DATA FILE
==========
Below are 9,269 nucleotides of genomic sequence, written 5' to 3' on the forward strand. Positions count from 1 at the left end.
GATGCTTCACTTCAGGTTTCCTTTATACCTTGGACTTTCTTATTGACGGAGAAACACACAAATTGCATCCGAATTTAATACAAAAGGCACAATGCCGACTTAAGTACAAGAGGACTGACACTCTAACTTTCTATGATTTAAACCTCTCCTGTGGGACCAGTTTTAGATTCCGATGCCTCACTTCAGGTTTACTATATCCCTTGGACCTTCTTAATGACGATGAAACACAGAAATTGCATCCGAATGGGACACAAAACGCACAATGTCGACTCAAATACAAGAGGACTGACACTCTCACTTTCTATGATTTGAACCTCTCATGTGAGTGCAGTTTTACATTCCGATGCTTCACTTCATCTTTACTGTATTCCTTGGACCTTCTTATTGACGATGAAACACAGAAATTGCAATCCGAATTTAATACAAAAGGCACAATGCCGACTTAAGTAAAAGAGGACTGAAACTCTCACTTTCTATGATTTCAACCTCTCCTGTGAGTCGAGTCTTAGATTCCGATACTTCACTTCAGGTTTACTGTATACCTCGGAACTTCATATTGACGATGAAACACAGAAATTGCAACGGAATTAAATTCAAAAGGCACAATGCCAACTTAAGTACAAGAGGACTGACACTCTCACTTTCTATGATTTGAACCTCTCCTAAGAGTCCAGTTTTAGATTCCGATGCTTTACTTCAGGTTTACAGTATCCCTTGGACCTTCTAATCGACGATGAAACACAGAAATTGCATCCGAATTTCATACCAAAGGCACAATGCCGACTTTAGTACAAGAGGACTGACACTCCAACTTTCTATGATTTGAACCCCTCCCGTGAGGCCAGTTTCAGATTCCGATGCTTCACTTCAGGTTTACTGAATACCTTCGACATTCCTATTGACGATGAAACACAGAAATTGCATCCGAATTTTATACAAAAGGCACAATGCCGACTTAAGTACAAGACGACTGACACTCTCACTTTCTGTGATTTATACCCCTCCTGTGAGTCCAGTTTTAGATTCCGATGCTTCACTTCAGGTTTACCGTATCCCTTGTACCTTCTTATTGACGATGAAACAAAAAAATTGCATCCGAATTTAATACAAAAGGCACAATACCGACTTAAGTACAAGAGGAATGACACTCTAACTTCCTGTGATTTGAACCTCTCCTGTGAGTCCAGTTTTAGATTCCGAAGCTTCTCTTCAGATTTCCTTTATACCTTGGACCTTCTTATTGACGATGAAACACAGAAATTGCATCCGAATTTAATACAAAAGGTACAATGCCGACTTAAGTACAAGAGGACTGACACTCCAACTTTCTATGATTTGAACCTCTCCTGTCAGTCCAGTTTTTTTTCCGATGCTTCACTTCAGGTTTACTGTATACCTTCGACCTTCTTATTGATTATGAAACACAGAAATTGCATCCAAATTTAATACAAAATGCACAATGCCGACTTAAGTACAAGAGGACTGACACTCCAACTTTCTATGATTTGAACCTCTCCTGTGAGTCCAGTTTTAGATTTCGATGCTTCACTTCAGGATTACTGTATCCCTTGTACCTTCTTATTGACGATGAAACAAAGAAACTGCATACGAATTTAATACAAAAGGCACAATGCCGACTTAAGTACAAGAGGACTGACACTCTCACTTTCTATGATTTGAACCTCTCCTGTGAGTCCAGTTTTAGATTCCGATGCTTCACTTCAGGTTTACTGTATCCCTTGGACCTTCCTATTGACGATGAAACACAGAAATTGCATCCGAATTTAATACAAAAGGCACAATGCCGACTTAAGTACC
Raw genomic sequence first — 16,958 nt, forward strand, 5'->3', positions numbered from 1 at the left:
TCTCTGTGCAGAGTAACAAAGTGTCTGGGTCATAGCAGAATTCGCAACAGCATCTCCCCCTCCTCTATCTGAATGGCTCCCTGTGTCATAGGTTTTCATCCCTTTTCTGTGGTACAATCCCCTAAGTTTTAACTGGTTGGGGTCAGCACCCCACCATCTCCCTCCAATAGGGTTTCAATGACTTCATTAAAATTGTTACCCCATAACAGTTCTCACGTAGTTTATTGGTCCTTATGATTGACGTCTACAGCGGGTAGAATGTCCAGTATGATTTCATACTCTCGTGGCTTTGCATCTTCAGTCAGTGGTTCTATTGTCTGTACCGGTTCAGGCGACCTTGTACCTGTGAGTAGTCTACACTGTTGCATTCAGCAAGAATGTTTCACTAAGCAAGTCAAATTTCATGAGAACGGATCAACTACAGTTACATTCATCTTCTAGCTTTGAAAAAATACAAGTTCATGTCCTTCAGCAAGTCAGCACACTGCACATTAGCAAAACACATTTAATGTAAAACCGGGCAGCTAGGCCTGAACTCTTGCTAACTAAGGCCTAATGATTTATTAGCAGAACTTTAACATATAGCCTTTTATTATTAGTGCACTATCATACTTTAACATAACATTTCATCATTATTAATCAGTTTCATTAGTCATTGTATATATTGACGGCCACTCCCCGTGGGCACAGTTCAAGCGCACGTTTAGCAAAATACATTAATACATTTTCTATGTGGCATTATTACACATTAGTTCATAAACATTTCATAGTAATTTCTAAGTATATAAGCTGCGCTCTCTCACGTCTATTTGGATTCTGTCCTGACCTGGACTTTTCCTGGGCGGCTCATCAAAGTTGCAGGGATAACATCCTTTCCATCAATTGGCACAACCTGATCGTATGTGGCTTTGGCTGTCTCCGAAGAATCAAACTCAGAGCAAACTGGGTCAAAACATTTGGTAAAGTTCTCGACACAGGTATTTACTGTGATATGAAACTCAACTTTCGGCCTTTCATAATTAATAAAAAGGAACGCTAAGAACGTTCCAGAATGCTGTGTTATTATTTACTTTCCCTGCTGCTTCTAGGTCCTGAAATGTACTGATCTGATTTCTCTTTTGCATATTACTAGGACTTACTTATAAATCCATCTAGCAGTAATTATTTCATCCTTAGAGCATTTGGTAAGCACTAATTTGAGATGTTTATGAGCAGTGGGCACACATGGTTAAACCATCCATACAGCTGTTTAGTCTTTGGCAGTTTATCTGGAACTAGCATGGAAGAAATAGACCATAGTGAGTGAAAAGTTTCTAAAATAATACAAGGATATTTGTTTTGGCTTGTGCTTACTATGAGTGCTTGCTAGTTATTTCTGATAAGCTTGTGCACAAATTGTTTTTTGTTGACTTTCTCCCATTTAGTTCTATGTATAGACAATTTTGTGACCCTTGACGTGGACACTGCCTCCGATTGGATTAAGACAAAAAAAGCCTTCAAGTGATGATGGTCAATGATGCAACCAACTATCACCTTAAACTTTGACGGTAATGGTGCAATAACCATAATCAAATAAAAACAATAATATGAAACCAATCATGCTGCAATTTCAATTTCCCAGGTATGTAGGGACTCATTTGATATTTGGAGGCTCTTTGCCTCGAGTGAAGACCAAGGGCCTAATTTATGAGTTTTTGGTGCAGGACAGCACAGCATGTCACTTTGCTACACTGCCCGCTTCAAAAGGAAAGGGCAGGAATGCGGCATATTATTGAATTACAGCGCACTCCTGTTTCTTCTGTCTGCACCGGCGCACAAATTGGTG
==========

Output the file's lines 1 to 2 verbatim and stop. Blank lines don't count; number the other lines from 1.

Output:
Below are 9,269 nucleotides of genomic sequence, written 5' to 3' on the forward strand. Positions count from 1 at the left end.
GATGCTTCACTTCAGGTTTCCTTTATACCTTGGACTTTCTTATTGACGGAGAAACACACAAATTGCATCCGAATTTAATACAAAAGGCACAATGCCGACTTAAGTACAAGAGGACTGACACTCTAACTTTCTATGATTTAAACCTCTCCTGTGGGACCAGTTTTAGATTCCGATGCCTCACTTCAGGTTTACTATATCCCTTGGACCTTCTTAATGACGATGAAACACAGAAATTGCATCCGAATGGGACACAAAACGCACAATGTCGACTCAAATACAAGAGGACTGACACTCTCACTTTCTATGATTTGAACCTCTCATGTGAGTGCAGTTTTACATTCCGATGCTTCACTTCATCTTTACTGTATTCCTTGGACCTTCTTATTGACGATGAAACACAGAAATTGCAATCCGAATTTAATACAAAAGGCACAATGCCGACTTAAGTAAAAGAGGACTGAAACTCTCACTTTCTATGATTTCAACCTCTCCTGTGAGTCGAGTCTTAGATTCCGATACTTCACTTCAGGTTTACTGTATACCTCGGAACTTCATATTGACGATGAAACACAGAAATTGCAACGGAATTAAATTCAAAAGGCACAATGCCAACTTAAGTACAAGAGGACTGACACTCTCACTTTCTATGATTTGAACCTCTCCTAAGAGTCCAGTTTTAGATTCCGATGCTTTACTTCAGGTTTACAGTATCCCTTGGACCTTCTAATCGACGATGAAACACAGAAATTGCATCCGAATTTCATACCAAAGGCACAATGCCGACTTTAGTACAAGAGGACTGACACTCCAACTTTCTATGATTTGAACCCCTCCCGTGAGGCCAGTTTCAGATTCCGATGCTTCACTTCAGGTTTACTGAATACCTTCGACATTCCTATTGACGATGAAACACAGAAATTGCATCCGAATTTTATACAAAAGGCACAATGCCGACTTAAGTACAAGACGACTGACACTCTCACTTTCTGTGATTTATACCCCTCCTGTGAGTCCAGTTTTAGATTCCGATGCTTCACTTCAGGTTTACCGTATCCCTTGTACCTTCTTATTGACGATGAAACAAAAAAATTGCATCCGAATTTAATACAAAAGGCACAATACCGACTTAAGTACAAGAGGAATGACACTCTAACTTCCTGTGATTTGAACCTCTCCTGTGAGTCCAGTTTTAGATTCCGAAGCTTCTCTTCAGATTTCCTTTATACCTTGGACCTTCTTATTGACGATGAAACACAGAAATTGCATCCGAATTTAATACAAAAGGTACAATGCCGACTTAAGTACAAGAGGACTGACACTCCAACTTTCTATGATTTGAACCTCTCCTGTCAGTCCAGTTTTTTTTCCGATGCTTCACTTCAGGTTTACTGTATACCTTCGACCTTCTTATTGATTATGAAACACAGAAATTGCATCCAAATTTAATACAAAATGCACAATGCCGACTTAAGTACAAGAGGACTGACACTCCAACTTTCTATGATTTGAACCTCTCCTGTGAGTCCAGTTTTAGATTTCGATGCTTCACTTCAGGATTACTGTATCCCTTGTACCTTCTTATTGACGATGAAACAAAGAAACTGCATACGAATTTAATACAAAAGGCACAATGCCGACTTAAGTACAAGAGGACTGACACTCTCACTTTCTATGATTTGAACCTCTCCTGTGAGTCCAGTTTTAGATTCCGATGCTTCACTTCAGGTTTACTGTATCCCTTGGACCTTCCTATTGACGATGAAACACAGAAATTGCATCCGAATTTAATACAAAAGGCACAATGCCGACTTAAGTACC